Using the Gut Microbiome Genome to Predict Type 2 Diabetes

Ali A. Torkamani, PhD


July 31, 2013


A major issue with the development and evaluation of predictive models for T2D is the need to differentiate between T2D incidence vs prevalence.

For example, traditional diabetes scores, such as the FINDRISC score, utilize predictors that are typically comorbid with T2D, such as elevated body mass index (BMI). Yet, it is not clear what the real clinical utility is in predicting whether an individual with elevated BMI is destined to develop T2D. It seems unlikely that the recommendations of a physician for an individual with elevated BMI would differ substantially if that individual were or were not destined to develop T2D. Moreover, such factors as BMI, feeding behavior, and family history are themselves at least in part genetic, absorbing the predictive power of genetic markers in cases where T2D onset is already well on its way.

In other words, these models and evaluation scenarios capture the contribution of genetic predictors to disease incidence at a point in time during the development of T2D where a prospective prediction seems to be of limited value. The onset of the disease, while perhaps not yet fitting the diagnostic criteria for overt T2D, has already begun.

A similar criticism can be raised for the utility of microbiome-based predictors of T2D, especially if the abundance of bacterial species in T2D individuals is an effect rather than a cause of the disease. Although the findings in this study are interesting, it's not clear that placing an individual at a more precise phase in the progression from metabolic syndrome to T2D on the basis of the microbiome profile is of any significant clinical utility.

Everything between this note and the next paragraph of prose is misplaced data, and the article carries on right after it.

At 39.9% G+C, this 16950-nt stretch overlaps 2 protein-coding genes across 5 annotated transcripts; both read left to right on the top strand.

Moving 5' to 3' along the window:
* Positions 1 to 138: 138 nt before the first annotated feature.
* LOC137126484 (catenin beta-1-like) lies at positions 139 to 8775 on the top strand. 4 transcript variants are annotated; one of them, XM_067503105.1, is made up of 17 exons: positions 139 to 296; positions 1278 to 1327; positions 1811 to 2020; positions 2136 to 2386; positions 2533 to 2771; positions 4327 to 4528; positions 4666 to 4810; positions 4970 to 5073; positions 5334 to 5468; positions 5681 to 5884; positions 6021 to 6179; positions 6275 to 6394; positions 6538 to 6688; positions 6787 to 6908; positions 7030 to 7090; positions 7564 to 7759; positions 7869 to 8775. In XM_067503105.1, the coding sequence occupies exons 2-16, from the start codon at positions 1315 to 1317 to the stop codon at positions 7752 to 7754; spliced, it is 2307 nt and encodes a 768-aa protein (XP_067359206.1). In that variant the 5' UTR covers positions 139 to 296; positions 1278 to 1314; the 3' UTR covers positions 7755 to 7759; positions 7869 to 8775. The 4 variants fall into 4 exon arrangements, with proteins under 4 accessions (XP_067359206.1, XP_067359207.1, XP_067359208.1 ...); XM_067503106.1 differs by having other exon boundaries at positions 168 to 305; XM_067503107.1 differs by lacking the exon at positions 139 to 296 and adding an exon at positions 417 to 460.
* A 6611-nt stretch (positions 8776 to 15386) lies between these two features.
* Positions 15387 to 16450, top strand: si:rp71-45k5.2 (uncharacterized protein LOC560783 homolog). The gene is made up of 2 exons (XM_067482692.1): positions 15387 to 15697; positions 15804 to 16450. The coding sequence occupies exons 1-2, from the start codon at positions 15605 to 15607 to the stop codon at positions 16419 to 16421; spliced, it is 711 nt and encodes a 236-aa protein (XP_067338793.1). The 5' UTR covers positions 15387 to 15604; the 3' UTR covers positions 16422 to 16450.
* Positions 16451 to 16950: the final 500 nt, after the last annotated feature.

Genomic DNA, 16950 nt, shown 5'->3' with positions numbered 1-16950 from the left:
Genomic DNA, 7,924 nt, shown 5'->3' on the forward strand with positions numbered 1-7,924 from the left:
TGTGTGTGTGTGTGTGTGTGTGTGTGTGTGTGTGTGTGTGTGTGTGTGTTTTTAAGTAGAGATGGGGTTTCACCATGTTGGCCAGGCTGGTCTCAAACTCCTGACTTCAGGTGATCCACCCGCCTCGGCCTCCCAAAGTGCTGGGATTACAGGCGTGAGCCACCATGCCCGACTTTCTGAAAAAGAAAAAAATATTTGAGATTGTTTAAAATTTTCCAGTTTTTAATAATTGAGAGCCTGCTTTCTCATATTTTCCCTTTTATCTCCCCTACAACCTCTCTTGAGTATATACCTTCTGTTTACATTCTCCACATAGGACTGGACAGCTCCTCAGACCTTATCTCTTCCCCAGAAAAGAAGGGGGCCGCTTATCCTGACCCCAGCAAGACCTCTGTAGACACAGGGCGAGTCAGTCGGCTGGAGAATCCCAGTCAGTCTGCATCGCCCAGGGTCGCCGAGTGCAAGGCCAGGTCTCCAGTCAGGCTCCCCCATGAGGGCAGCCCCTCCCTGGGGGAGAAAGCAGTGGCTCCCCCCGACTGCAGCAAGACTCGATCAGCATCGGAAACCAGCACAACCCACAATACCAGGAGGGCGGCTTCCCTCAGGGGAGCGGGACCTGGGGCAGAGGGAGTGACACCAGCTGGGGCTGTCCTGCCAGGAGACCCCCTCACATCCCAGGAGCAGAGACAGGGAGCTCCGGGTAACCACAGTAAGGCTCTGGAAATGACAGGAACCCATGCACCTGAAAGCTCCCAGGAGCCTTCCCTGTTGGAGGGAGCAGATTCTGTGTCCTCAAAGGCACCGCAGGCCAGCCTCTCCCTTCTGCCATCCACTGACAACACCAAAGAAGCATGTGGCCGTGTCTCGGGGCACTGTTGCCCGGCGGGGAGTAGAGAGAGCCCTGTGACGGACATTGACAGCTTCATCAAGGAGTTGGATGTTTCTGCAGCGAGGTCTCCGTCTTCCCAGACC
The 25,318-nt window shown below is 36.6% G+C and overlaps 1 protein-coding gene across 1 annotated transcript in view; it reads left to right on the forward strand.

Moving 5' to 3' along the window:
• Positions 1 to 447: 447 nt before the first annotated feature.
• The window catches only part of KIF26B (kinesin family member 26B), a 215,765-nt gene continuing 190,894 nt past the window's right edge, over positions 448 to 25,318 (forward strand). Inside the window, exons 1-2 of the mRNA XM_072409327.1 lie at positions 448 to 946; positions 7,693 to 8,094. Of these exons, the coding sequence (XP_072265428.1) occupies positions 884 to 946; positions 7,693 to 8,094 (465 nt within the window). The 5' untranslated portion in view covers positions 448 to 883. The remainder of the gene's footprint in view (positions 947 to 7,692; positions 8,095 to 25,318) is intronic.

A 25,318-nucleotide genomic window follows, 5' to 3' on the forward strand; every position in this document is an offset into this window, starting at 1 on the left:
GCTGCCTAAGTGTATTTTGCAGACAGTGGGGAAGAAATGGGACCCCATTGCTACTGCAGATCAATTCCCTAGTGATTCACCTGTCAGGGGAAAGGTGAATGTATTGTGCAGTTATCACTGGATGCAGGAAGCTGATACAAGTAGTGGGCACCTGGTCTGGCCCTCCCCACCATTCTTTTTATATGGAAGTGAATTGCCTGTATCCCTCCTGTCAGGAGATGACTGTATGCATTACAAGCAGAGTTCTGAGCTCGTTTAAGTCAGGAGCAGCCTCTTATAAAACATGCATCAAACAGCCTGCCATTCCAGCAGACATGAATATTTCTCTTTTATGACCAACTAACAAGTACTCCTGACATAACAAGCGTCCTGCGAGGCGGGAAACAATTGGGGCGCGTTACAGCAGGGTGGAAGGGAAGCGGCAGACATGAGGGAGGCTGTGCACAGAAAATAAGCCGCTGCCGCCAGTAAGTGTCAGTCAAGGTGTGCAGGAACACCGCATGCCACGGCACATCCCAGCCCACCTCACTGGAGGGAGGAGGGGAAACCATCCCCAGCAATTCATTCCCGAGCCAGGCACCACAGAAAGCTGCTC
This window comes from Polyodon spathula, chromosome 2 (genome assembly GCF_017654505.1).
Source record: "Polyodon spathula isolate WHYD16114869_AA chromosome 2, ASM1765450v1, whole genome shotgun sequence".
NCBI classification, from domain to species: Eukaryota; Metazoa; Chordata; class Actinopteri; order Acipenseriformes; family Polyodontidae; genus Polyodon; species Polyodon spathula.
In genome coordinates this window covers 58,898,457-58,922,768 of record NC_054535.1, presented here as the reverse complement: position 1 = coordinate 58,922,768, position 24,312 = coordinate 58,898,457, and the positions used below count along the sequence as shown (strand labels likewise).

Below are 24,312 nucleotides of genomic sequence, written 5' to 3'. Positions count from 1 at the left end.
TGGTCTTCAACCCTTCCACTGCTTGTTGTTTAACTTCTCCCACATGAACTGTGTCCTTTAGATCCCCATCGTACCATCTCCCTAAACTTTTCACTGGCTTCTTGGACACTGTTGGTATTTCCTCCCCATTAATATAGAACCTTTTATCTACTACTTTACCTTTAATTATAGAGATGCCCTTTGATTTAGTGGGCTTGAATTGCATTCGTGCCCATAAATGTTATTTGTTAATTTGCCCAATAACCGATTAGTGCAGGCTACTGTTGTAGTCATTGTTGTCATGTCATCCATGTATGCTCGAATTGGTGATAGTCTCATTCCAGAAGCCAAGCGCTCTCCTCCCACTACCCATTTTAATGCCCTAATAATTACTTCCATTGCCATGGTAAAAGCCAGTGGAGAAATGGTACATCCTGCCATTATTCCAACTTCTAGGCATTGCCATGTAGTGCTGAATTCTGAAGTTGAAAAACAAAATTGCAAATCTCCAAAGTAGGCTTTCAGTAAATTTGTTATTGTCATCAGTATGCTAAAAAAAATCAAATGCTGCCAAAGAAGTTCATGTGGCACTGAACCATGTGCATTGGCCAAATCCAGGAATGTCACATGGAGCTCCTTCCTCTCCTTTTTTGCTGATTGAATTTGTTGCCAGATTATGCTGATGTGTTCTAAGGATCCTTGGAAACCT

Ideal genetic prediction models have the potential for predicting the incidence of T2D before the appearance of any preclinical symptoms. Although one may argue that physician recommendations would not differ for an individual with high vs low genetic risk of T2D -- after all, everyone should eat well and exercise -- perhaps the real power of a genetic predictor lies in its utility as a motivational tool to influence good behaviors. Moreover, if knowledge of high genetic risk and gene/environment interactions is available, then behavioral change may be both more powerfully motivated and more specifically directed to avoid the most high-risk behaviors for the individual in question. Finally, there is limited but captivating evidence to suggest that influencing the microbiome profile of an individual can alter glucose tolerance.[5] Thus, there does appear to be potential for the use of microbiome genetic profiling in preventing, rather than predicting the prevalence of, T2D.